Staying at a Lighthouse
I find these long ago comments by Henry Clay Barnabee, an American singer and actor, to be quite insightful. Staying at or in a lighthouse is an experience like no other. And one need not be a lighthouse enthusiast to feel just how special these places by the sea are – and how purely lighthouses speak to the heart.
Having personally spent a number of overnights at Little River Lighthouse in Cutler, I can attest to the realities of Mr. Barnabee’s contemplations. There is solitude, weather, sense of place and a renewal of the spirit – and then there are a myriad of feelings that simply defy words of expression.
Henry Clay Barnabee can take it from here…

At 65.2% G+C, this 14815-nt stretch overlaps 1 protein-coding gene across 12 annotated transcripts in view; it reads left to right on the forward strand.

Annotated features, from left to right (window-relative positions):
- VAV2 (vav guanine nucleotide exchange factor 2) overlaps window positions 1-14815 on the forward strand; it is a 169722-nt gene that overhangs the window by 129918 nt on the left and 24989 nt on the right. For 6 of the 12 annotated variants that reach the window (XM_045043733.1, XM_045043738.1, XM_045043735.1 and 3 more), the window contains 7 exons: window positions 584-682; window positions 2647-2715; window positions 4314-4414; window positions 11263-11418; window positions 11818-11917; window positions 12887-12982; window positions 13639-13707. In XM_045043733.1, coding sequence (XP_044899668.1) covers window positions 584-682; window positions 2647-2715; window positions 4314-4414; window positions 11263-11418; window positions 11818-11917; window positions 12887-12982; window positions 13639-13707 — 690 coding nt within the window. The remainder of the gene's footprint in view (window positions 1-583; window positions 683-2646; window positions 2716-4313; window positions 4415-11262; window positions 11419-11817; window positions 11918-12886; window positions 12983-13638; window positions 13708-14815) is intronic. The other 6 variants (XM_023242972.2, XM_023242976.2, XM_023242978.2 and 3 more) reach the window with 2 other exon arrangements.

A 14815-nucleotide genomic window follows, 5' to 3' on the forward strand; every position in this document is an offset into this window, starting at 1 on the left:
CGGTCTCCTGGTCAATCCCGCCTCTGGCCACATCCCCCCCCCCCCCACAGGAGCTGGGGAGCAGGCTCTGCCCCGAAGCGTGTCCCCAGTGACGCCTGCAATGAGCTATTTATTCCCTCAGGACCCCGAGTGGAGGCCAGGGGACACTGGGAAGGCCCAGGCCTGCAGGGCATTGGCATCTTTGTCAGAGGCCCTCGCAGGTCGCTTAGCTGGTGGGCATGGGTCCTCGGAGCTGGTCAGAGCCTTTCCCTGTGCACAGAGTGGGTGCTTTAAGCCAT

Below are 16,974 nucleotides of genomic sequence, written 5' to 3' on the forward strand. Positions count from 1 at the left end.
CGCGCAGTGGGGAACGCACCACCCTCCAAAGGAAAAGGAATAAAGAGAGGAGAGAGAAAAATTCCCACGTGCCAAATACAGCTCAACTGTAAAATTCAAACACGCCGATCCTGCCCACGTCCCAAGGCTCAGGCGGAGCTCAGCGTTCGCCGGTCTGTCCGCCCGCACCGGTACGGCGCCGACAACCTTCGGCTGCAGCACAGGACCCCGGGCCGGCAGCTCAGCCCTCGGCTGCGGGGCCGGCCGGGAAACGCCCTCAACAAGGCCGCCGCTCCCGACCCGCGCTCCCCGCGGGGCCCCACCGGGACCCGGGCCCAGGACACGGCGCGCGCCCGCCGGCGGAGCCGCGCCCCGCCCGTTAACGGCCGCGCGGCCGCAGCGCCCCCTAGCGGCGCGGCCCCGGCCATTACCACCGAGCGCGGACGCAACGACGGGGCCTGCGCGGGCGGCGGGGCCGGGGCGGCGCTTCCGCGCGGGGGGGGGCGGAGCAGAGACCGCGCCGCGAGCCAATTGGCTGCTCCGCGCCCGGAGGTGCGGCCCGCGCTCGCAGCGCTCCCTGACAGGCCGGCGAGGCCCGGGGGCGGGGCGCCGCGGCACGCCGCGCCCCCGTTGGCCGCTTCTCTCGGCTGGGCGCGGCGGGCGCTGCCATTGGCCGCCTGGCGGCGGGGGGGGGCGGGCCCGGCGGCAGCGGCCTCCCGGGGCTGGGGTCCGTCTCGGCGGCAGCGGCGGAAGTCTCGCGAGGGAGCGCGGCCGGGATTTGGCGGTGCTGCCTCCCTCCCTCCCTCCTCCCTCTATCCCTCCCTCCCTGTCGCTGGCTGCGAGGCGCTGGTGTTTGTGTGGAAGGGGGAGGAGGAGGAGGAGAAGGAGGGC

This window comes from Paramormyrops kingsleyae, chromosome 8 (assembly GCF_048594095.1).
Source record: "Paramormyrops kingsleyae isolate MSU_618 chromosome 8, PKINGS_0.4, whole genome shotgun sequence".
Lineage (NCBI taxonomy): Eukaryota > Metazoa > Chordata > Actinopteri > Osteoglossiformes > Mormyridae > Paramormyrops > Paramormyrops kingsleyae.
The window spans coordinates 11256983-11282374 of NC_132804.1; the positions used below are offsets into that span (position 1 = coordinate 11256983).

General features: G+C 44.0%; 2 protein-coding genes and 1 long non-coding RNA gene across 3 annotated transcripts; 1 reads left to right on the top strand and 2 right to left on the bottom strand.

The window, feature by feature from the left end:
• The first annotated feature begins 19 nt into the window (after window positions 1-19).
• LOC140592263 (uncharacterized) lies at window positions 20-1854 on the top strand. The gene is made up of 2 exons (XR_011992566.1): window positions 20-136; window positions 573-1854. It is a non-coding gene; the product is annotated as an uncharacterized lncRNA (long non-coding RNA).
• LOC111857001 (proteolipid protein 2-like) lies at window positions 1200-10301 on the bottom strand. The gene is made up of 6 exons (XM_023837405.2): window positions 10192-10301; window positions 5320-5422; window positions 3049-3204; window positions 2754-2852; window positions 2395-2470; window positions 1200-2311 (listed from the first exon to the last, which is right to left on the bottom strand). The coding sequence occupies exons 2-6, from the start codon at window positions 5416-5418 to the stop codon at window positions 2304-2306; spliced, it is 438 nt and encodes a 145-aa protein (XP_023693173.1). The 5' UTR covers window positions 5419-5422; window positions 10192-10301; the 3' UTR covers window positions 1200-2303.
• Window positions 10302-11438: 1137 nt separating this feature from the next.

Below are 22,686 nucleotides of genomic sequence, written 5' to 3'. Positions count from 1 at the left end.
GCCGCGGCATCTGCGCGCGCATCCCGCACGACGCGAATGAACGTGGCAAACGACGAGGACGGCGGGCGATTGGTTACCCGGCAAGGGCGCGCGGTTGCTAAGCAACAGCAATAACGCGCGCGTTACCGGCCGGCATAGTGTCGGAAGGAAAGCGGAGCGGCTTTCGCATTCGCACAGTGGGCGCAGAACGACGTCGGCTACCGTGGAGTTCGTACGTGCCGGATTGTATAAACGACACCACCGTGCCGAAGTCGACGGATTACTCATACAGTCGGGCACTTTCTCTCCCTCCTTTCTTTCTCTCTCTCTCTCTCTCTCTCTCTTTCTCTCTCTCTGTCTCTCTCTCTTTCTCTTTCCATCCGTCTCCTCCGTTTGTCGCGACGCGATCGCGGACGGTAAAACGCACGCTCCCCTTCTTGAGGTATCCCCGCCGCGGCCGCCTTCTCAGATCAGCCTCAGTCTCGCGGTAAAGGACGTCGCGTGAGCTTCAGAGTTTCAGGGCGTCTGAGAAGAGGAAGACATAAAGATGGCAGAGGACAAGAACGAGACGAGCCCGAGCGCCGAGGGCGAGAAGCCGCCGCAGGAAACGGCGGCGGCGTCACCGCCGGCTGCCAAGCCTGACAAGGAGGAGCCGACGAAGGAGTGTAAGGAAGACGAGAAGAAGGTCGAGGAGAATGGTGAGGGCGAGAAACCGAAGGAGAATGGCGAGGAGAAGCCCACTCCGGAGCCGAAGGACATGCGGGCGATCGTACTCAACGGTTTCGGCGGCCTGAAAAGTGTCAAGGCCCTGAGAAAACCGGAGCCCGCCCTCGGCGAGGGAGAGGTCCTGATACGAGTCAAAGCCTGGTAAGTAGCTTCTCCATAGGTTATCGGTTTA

“If there is one place on this earth that I have never been in and that I have wanted to visit and to stay in over at least one night, it is a lighthouse. I have never been able to imagine anything so fascinating as to sit at the windows in perfect serenity and to watch the ocean ebb and flow and to note its varying moods of storm, wind and perfect calm – to watch the caressing waves as they foam upon the rocks as if to hold them in close embrace – in the moonlight, to see the heavenly orb as it emerges from the deep where the sky and waters meet, and, as it rises, leaving a trail of crimson or silver over the ripples of the restless sea – and in the tempest, when the Supreme Will that ‘plants its footsteps in the sea and rides upon the storm,’ is manifesting His majestic strength and power, to see the gigantic waves as they come rushing with thundering roar and mighty force, as if to sweep the beacon light and its foundations into the caves of the ocean! And through it all to feel the certainty that the light o’erhead was shining out over the angry waters to warn the watchful mariners of danger. There is a sublimity in the whole picture, too deep for any painting.” – Reminiscences of Henry Clay Barnabee, 1913